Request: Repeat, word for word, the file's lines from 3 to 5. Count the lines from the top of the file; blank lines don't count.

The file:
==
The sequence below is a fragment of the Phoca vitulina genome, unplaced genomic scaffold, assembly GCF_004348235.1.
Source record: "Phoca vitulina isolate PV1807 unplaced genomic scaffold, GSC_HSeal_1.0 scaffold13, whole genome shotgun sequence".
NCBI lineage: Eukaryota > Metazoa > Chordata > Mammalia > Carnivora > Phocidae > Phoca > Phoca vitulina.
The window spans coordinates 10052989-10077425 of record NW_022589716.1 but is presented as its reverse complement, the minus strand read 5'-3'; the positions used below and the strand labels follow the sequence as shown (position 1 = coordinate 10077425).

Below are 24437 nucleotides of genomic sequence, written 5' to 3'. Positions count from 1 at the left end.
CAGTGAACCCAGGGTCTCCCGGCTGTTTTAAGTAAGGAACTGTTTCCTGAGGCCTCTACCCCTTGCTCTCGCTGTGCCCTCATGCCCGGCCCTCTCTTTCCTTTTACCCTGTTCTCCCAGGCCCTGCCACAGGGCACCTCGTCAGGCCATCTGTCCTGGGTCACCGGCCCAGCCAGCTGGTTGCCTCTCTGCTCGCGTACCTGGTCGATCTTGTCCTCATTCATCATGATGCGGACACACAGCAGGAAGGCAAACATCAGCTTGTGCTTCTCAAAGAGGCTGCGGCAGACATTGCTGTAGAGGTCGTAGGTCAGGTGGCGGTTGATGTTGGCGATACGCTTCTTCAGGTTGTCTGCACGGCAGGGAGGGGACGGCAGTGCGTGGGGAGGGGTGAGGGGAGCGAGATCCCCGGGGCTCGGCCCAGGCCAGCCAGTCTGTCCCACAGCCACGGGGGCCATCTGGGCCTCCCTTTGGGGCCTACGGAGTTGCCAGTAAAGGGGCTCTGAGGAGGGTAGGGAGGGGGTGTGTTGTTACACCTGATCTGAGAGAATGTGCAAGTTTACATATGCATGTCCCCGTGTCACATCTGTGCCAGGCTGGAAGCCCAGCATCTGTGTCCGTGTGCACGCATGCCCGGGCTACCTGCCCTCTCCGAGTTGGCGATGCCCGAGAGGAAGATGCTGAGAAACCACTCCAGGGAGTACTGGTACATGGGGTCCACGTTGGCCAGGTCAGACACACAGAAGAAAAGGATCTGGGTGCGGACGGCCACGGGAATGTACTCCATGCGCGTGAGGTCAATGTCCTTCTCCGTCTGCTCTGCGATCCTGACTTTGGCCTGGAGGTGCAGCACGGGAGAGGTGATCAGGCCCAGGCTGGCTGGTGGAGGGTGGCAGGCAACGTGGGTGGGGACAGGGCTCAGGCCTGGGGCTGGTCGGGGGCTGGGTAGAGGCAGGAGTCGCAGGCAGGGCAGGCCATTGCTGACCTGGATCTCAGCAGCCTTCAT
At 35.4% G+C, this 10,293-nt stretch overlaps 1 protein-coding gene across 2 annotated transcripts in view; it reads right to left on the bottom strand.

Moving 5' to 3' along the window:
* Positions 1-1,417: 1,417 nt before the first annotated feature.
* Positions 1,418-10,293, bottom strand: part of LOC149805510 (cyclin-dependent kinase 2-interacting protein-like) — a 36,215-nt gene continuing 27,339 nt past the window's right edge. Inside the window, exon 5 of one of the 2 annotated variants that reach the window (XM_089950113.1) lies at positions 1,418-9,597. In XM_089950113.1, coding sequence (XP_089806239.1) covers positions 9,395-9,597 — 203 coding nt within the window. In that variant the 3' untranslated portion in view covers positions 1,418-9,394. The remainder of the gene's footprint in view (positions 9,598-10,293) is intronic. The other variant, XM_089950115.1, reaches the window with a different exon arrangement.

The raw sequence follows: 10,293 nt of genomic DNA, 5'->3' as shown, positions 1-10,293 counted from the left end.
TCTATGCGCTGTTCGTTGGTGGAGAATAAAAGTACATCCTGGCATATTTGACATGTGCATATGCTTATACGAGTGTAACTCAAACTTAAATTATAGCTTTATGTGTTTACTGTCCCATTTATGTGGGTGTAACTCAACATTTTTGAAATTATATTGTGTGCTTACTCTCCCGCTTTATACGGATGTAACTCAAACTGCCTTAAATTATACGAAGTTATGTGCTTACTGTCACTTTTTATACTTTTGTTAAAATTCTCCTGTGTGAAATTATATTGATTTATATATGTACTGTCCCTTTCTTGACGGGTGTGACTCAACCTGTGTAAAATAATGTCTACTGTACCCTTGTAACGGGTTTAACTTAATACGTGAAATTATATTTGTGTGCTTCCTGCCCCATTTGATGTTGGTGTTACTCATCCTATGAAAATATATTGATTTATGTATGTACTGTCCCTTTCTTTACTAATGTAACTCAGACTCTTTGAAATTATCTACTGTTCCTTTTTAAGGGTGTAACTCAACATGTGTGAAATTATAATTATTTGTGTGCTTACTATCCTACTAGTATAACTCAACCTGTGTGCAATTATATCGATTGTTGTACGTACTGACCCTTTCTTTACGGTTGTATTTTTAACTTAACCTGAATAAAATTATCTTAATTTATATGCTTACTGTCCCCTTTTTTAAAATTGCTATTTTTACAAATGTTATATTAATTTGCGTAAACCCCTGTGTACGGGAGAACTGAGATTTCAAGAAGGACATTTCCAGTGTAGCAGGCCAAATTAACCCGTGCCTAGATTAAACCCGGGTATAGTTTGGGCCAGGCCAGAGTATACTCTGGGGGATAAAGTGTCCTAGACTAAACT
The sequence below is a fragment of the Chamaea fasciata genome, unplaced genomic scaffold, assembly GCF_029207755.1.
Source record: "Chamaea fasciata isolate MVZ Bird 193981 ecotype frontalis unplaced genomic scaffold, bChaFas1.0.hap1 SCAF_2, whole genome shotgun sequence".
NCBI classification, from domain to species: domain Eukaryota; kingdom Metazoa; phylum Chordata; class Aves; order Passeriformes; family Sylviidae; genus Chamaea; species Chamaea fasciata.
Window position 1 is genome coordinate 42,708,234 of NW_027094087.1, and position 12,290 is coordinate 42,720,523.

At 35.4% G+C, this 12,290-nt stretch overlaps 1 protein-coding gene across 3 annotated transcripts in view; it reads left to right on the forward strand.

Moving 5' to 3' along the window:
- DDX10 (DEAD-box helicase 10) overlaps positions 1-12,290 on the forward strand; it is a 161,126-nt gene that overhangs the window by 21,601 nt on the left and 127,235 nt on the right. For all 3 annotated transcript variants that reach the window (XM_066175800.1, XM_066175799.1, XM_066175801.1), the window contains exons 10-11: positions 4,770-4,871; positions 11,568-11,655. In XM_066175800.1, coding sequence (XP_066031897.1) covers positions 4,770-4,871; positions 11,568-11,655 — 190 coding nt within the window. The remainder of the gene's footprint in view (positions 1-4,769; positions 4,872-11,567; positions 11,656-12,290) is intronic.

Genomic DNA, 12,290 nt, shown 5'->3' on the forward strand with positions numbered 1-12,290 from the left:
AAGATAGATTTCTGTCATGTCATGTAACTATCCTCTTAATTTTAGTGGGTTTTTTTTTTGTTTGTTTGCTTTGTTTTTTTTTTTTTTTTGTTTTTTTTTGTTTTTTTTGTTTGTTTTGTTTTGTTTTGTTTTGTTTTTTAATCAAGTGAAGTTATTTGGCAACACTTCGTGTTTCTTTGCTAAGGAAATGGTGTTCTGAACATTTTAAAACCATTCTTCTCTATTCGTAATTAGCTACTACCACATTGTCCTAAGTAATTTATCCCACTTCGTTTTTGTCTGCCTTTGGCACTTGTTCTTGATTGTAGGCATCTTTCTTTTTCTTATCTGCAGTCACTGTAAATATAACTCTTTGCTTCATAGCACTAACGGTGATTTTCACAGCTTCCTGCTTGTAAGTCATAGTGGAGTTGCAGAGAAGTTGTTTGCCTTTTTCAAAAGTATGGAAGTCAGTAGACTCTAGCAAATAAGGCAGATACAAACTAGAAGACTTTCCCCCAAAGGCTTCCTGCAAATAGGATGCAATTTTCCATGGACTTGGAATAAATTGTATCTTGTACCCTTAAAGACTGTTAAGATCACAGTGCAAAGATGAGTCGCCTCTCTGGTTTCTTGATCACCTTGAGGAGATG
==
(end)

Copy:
NCBI lineage: Eukaryota > Metazoa > Chordata > Mammalia > Carnivora > Phocidae > Phoca > Phoca vitulina.
The window spans coordinates 10052989-10077425 of record NW_022589716.1 but is presented as its reverse complement, the minus strand read 5'-3'; the positions used below and the strand labels follow the sequence as shown (position 1 = coordinate 10077425).

Below are 24437 nucleotides of genomic sequence, written 5' to 3'. Positions count from 1 at the left end.